For months, I had a messy room. I thought everything was just okay until I found myself sleeping in the couch for a week or two because there were so many things on my bed. There were papers, unused clothing, books, bags…etc. Everything was a mess! Little did I know that the mess “outside” was actually taking toll on my everyday activities…and my “inner life.”
It was probably a month ago when I noticed that I would usually wake up very tired despite sleeping earlier than usual. Whenever I combed my hair, I would find more hair stuck in the wide-toothed comb. It didn’t probably seem like it but I was stressed!
And then right after one morning mass, when I found myself with more quiet time for meditation, it dawned on me why I was feeling more worried, pressured and tired: my room needed cleaning.
Moreover, I stumbled upon this video which made me really motivated to begin decluttering:
It took a day to actually get my room from messy to organized. I cleared out my bed, fixed my desk, cleared my closet for clothes I no longer use. As I sorted things into “what I need to keep,” “what I need to donate,” and “trash,” I realized that deep within, I was also going through a process of assessing what are the essentials and what I can let go of. There were keychains, conference ids, t-shirts, letters and other stuff that were very memorable but I knew I could no longer keep. I was trying to hold on to some World Youth Day-Madrid items when I realized that I really do not need to preserve the memory of it through them; the lessons of WYD Madrid had already been learned well enough to stay in my heart forever.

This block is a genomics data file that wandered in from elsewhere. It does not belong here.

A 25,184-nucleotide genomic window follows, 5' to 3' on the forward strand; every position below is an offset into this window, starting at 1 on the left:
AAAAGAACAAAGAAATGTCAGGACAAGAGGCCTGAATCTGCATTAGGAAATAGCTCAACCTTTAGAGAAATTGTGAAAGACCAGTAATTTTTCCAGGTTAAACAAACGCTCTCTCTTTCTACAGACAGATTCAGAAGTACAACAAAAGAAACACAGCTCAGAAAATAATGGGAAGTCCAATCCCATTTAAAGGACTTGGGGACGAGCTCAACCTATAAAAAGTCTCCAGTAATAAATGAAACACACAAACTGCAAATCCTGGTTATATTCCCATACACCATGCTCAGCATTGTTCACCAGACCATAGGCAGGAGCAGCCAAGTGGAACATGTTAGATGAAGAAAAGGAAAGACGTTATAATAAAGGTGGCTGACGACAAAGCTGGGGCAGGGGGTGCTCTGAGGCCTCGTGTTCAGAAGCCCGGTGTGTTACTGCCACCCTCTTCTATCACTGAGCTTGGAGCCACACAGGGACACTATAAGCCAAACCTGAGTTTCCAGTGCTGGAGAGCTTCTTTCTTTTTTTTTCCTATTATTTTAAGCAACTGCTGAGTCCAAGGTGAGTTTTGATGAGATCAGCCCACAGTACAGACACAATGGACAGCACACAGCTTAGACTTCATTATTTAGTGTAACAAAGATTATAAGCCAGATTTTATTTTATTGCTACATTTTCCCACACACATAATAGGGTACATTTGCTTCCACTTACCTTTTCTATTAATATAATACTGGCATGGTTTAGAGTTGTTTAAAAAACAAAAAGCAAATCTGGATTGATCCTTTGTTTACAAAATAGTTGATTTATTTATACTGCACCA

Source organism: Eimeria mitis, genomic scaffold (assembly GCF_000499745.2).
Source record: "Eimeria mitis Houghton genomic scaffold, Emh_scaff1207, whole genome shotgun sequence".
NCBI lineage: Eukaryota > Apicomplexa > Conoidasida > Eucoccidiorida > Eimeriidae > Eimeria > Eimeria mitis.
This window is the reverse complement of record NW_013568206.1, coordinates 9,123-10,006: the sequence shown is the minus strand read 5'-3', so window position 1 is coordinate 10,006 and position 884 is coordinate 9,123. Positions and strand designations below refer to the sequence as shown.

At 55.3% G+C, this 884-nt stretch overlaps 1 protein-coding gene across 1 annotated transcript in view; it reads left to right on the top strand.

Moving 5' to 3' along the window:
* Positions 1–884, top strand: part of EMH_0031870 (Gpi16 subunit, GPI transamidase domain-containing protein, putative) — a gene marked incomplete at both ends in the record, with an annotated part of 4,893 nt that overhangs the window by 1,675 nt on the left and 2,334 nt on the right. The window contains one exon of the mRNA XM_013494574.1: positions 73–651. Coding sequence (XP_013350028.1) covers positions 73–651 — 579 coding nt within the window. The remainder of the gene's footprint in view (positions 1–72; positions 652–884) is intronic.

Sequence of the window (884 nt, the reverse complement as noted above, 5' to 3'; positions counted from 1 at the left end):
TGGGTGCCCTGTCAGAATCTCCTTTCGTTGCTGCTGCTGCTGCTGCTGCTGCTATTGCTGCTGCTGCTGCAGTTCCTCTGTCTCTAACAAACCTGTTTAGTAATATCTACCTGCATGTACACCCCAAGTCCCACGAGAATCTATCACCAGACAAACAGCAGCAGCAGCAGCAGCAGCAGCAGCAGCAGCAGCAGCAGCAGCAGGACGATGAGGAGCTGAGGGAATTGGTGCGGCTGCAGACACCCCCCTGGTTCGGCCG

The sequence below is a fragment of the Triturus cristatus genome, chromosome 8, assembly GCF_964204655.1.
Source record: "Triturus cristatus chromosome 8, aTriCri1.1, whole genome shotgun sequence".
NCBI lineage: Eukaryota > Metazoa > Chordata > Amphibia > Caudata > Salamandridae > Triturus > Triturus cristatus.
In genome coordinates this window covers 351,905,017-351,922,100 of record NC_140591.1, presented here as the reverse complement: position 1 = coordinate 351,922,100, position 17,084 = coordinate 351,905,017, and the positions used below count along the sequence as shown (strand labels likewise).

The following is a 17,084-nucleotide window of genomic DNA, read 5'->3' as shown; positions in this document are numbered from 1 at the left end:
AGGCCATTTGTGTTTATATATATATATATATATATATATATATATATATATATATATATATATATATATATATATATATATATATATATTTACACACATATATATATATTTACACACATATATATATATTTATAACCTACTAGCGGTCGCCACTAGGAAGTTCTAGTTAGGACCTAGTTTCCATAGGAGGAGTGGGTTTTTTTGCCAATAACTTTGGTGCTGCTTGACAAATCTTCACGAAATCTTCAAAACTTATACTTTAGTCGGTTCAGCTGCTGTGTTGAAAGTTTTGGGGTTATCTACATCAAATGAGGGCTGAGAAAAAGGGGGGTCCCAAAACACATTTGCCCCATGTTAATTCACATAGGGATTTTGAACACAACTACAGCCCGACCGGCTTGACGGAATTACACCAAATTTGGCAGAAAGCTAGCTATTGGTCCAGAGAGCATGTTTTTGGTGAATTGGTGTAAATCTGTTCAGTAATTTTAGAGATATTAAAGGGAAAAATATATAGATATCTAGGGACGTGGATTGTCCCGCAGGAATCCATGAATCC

I proceeded to declutter my closet and saw that nearly half of it was taking unnecessary space already. It was either that I had not touched a certain top for a year or I never even used it at all! There were also pieces that I am so sure I could no longer use because I am now trying to be mindful with what I wear. Also, that video on minimalism gave me a eureka moment: deciding what to wear in the morning takes so much of my time! So I kept everything basic and left only the clothes that I knew I would regularly use. Not only did it give me more space, it allowed me to see that I no longer need to buy more clothes. What I had was enough for me to use and be presentable in class and in other engagements.
I also let go of bags, shoes and other accessories. I completely donated all the bracelets, earrings, necklaces I no longer touched because I was content with my gold necklace with two pendants and two watches I use (one digital one for everyday use and one for more formal occasions).
Even my books needed to be organized since most of the essential books I had were already in my Kindle. I kept majority of it, though, and placed it in our “library” in the room outside our house. I lined up for display in my desk only those that I normally use when I teach and preach. The rest that I still kept close because I wanted to reread them someday, I stored in one of the cabinets cleared because of my newfound take on what I wear.